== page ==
IN THE ALCHEMIST'S CHAMBER

Working Hands And Loose Tongues

 French Polisher's Window (Outside) 

French Polisher's Window (Outside) 

I spent much of the winter with the uncomfortable feeling that I really should be adding to my series “Working Hands” since it is due to be exhibited at a small gallery in November, but having just moved to a new area it was a bit difficult to pick up the reins again.  I’ve moved from a small town to a big city and the kind of working hands you see in one are not like those you see in the other.

One morning however, when out on my travels, I happened upon a perfect little french polisher’s workshop in a small coastal town.  It wasn’t open but I hung around until a chap appeared and then made my pitch.  It’s amazing how amenable so many people are.  A total stranger, I walk into someone’s working life and simply ask if they would be willing to let me take some photographs.  No one has actually said no yet – though there has been an element of persuasion once or twice.  So I went back for a session with my french polisher, Dave. 

The Working Hands series is not without its technical difficulties.  Firstly, many of the subjects have a workshop little bigger than a cupboard and sometimes there is not much natural light.  They themselves can get in but the space left and the angle to shoot in leaves me more or less standing on my head in an area the size of a wardrobe.  Then there is the nature of the work.  You have a subject’s head and torso in one part of the frame usually bending over a piece of work in the opposite part of the frame with very little in the middle.  All of this requires some imagination on the hoof – but is that not what photography is all about, eh?  And the most difficult and delightful thing is that you usually get into a conversation about whatever their particular skill is.  I find it hard to talk and photograph at the same time, in the first place and in the second what they are saying is usually very interesting so I find myself forgetting the camera and chatting about my subject's skills and processes.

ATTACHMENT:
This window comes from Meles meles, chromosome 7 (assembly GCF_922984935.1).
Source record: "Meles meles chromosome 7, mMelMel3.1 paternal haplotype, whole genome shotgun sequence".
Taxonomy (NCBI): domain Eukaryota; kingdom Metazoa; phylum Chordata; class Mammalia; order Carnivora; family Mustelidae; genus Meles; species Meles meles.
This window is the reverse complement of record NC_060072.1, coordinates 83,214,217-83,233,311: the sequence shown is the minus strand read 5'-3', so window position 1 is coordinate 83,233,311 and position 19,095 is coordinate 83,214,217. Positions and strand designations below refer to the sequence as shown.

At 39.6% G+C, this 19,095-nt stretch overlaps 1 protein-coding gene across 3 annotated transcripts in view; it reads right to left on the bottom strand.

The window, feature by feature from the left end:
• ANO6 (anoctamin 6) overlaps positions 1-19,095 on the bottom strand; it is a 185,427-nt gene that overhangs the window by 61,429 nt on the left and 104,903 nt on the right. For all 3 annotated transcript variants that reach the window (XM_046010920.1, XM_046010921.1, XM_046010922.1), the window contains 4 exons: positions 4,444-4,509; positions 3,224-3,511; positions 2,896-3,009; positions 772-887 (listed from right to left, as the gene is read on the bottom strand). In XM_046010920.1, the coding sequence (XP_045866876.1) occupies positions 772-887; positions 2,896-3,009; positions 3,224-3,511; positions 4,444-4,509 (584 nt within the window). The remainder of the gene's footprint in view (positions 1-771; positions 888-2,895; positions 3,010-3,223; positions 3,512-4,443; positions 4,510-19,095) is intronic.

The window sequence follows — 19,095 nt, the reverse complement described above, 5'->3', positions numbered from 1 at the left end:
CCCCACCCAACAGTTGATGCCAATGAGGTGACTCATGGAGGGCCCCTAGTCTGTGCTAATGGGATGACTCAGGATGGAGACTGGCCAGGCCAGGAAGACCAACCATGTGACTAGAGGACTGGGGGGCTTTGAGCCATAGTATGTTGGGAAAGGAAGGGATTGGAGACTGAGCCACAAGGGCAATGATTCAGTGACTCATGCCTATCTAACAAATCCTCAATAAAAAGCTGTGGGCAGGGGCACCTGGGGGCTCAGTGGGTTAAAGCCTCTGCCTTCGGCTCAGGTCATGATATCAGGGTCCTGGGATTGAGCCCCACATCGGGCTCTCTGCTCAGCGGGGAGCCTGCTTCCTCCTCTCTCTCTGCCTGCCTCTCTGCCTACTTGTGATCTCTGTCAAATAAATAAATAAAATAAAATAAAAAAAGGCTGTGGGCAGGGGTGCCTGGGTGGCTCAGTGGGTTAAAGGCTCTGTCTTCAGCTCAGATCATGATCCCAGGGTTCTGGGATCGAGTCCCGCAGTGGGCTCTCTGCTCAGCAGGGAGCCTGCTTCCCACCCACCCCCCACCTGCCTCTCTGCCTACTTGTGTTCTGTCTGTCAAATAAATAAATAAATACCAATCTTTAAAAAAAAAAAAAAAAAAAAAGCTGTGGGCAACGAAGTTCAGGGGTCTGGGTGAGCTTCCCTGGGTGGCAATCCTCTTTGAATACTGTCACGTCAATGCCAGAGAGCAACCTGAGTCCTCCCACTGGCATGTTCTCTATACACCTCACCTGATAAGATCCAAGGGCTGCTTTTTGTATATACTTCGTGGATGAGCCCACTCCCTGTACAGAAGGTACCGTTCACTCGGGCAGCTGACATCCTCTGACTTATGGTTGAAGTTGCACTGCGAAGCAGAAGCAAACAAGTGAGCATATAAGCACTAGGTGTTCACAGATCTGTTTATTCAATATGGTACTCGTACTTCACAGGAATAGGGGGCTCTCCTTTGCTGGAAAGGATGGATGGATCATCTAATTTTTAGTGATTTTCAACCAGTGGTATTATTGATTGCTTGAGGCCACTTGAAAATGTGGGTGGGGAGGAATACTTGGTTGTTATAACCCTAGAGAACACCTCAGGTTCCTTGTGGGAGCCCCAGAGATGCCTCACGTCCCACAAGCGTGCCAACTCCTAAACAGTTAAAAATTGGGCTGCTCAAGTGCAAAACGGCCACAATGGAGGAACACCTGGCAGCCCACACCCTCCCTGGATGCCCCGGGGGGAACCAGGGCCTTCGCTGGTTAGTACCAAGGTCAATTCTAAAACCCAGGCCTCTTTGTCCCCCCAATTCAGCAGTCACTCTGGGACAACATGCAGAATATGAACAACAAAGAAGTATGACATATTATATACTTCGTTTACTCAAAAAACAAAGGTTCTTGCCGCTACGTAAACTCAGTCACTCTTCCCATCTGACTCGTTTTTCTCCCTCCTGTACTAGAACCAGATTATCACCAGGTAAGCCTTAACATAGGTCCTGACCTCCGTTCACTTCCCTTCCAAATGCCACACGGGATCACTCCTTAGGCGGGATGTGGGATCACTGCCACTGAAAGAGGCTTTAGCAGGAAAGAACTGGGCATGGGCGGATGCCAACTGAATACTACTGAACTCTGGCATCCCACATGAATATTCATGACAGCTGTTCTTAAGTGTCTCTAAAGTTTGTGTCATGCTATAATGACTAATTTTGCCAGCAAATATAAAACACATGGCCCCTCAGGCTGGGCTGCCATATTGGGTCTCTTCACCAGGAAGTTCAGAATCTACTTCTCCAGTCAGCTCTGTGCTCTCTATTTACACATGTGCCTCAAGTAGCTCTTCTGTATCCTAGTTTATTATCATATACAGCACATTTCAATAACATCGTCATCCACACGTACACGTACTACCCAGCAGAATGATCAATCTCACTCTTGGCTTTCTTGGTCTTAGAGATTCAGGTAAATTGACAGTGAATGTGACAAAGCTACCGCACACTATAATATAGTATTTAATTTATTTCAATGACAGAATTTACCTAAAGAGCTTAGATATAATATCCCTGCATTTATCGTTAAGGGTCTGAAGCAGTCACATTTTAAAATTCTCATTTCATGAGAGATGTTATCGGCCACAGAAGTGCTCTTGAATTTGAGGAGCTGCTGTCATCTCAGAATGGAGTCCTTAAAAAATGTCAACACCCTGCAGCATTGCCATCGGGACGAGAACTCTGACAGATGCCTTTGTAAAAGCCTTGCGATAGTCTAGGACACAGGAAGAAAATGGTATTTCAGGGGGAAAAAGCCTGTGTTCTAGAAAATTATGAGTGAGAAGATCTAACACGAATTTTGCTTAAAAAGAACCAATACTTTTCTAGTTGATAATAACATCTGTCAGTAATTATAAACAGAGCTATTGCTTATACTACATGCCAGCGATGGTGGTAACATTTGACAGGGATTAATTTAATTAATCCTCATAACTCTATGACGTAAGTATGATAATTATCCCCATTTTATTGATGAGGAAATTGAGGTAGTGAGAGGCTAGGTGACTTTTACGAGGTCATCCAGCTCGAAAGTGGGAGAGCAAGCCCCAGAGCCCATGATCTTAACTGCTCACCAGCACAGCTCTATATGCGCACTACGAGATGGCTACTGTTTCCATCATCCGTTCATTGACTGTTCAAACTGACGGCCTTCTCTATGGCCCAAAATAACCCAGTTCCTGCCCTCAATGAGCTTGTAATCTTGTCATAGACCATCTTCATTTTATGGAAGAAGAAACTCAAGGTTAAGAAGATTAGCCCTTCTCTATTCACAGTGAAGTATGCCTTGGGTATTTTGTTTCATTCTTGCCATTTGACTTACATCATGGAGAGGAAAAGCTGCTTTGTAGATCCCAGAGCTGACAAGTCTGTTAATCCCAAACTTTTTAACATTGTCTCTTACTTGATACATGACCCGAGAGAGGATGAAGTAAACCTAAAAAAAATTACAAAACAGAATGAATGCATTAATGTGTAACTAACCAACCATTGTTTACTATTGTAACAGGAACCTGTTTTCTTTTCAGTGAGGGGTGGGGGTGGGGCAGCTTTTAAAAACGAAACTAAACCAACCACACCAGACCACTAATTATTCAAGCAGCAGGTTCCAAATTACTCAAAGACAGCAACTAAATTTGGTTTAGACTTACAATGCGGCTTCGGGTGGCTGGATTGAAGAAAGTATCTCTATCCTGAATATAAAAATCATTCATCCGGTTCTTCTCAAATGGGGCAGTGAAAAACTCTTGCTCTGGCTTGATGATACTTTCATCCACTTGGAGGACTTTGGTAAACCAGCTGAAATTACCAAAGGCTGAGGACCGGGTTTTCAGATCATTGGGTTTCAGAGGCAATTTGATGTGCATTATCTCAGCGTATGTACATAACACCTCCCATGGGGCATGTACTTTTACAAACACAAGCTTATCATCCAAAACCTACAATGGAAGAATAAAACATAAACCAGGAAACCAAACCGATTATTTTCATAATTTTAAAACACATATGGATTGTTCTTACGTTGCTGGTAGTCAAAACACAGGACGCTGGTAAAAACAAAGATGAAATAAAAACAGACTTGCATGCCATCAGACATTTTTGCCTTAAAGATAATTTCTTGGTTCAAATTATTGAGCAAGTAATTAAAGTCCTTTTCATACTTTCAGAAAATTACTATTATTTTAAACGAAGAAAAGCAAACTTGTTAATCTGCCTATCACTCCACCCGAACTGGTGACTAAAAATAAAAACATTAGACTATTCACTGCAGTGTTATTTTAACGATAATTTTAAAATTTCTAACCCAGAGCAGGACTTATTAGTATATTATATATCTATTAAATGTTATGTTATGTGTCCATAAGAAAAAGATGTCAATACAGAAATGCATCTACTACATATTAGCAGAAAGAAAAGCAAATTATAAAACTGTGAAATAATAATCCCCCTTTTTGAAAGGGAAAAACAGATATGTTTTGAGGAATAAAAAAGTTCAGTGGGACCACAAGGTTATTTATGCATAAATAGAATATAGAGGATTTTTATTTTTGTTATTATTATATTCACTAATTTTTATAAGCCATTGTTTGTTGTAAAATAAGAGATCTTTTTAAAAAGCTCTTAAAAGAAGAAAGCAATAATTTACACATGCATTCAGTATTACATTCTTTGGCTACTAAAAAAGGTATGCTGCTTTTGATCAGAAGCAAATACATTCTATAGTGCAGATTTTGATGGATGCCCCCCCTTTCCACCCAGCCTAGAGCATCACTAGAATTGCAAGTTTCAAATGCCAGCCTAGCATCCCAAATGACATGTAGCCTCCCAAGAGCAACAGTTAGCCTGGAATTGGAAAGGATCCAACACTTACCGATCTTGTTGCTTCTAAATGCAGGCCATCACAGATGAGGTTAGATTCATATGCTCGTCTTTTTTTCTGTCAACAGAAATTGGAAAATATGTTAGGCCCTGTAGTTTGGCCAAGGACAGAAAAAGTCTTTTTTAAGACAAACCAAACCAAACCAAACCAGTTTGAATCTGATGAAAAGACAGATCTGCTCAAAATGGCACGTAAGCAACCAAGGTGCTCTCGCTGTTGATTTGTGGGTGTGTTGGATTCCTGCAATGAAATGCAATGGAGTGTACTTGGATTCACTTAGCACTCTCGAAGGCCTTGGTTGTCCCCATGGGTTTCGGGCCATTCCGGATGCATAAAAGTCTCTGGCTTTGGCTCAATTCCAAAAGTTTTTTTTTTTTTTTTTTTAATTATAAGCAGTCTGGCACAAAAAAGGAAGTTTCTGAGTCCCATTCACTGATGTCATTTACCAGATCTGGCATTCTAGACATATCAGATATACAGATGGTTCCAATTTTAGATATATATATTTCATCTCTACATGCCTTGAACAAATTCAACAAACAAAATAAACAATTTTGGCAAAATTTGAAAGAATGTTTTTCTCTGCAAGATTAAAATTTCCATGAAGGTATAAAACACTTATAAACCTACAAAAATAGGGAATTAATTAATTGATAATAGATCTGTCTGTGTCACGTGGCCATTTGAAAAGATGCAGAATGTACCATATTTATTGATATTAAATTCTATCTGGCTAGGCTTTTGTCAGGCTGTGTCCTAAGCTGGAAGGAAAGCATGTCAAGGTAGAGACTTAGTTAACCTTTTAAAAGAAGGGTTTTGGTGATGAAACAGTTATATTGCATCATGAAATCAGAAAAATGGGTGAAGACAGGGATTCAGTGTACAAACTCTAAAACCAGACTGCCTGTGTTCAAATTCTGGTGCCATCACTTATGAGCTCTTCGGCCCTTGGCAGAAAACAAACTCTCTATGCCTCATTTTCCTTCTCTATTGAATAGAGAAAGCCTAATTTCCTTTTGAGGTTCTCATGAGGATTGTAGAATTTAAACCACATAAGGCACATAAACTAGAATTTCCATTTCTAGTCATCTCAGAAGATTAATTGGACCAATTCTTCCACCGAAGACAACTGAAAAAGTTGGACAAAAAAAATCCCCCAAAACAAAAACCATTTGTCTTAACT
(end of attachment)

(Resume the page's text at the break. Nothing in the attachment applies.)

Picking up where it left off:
So it was with Dave the french polisher.  I had always thought that a french polisher, well, polished.  But in fact it is more that they are experts in wood finishes.  So they don’t spend all their time huffing back and forth with a large polishing cloth.  They restore finishes, rework surfaces, rejuvenate grains, revive stains and shades and remove blemishes.  They are the cosmetic surgeons of wood.

I found all this out when I put my camera down and chatted to Dave.  Naturally enough every polisher has a cocktail cabinet of secret potions handed down in the family (Dave learned his trade from his father) and Dave showed me around his – though obviously if I were to reveal anything my life would be hanging by a slender thread.  He did tell me that he only uses two basic stains and simply dilutes them with turps to get the exact shade he wants.  I don’t know where that leaves the zillion or so choices that you get in the average diy store.  The picture below shows his mixing bowls.  Professional honesty requires me to reveal that I asked him to remove the baked bean tin as rather spoiling the overall aesthetic effect but in the end verisimilitude prevailed.  The picture cannot though do justice to the sensuousness of the mixing process, the heady aromas, the liquid trickle and slurp. I felt as if I were in an alchemist’s chamber.

 The Elixirs of Revival

The Elixirs of Revival

Technically speaking, putting the camera down is probably a bit of a mistake.  You get your eye in and then I personally find that if I break into that process my eye seems to go a bit cold and it takes a moment or two to get it back again.  But you chat and tea is offered and you chat a bit more and for me that is part of the pleasure of the whole process.  For what greater pleasure is there than a good conversation?

I'll put my chosen photograph of Dave up in the Working Hands series shortly.

(Tech tip.  If you have one of those annoying white stains on a polished wooden surface you can remove it by wiping it with white spirit and then applying a match.  Poof!  A wisp of smoke and it is gone.  Obviously, amounts are crucial here otherwise, poof! and  your furniture's on fire.  Hmmm... maybe best left to an expert after all.)

 French Polisher's Window (Inside)

French Polisher's Window (Inside)

(All photographs my own)